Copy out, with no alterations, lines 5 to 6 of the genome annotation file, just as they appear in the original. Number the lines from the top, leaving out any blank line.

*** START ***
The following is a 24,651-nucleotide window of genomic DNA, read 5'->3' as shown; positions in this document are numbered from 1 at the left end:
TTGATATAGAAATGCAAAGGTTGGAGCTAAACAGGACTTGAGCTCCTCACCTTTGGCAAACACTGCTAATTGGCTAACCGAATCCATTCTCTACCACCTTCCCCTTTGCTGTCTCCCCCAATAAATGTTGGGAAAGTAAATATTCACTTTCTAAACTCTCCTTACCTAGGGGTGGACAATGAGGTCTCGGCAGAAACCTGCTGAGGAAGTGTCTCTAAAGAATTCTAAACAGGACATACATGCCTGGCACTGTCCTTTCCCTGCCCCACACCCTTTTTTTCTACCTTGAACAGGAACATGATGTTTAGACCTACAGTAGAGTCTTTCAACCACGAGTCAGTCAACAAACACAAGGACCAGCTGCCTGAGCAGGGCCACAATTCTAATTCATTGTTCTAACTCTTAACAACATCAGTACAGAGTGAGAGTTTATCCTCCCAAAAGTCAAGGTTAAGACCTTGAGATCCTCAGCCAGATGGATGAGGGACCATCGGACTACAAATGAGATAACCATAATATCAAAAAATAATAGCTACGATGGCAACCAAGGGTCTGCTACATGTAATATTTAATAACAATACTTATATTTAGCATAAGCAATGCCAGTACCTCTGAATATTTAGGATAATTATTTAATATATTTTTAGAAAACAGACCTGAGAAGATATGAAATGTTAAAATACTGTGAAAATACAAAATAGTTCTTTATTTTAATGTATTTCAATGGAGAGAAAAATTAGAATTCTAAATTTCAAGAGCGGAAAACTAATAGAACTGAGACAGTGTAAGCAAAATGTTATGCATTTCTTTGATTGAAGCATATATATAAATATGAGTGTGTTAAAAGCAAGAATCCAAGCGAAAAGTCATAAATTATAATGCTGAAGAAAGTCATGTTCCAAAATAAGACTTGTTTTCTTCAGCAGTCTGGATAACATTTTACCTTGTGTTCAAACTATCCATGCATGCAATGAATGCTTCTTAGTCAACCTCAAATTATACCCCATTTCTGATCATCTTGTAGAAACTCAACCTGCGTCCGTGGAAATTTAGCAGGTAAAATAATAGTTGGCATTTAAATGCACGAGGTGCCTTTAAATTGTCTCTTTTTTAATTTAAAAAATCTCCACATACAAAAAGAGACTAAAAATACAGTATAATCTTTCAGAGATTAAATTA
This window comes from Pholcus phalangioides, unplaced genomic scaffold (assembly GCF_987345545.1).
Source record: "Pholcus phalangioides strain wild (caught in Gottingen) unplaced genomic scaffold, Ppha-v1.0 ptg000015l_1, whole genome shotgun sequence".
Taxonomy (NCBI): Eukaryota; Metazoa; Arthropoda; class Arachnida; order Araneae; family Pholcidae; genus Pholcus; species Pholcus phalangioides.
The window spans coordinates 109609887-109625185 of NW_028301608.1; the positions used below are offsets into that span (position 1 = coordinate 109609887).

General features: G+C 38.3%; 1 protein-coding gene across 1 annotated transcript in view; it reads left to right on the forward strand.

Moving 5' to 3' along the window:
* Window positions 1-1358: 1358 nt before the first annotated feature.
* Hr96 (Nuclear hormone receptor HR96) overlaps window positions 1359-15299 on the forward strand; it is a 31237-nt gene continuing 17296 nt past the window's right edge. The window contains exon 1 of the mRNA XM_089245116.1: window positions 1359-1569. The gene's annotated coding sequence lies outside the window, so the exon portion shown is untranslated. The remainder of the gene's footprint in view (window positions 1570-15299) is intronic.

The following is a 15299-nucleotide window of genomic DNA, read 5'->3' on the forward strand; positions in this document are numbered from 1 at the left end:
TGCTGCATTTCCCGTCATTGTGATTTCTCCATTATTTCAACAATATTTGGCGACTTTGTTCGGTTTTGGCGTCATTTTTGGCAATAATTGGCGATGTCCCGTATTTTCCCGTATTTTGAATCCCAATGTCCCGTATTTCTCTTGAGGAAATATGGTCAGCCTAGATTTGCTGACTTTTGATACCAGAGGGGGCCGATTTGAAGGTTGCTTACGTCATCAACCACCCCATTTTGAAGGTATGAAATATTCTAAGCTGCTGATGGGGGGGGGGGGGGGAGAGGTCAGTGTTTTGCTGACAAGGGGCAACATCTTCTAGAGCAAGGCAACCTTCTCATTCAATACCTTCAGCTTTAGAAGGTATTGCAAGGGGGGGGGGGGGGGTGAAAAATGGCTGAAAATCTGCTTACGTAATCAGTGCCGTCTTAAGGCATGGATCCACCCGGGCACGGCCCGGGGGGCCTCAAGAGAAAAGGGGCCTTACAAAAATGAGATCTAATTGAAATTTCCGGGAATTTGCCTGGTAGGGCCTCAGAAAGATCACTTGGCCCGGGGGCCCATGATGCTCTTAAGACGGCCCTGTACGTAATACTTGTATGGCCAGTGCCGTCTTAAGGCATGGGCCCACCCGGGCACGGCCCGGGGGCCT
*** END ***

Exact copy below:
Taxonomy (NCBI): Eukaryota; Metazoa; Arthropoda; class Arachnida; order Araneae; family Pholcidae; genus Pholcus; species Pholcus phalangioides.
The window spans coordinates 109609887-109625185 of NW_028301608.1; the positions used below are offsets into that span (position 1 = coordinate 109609887).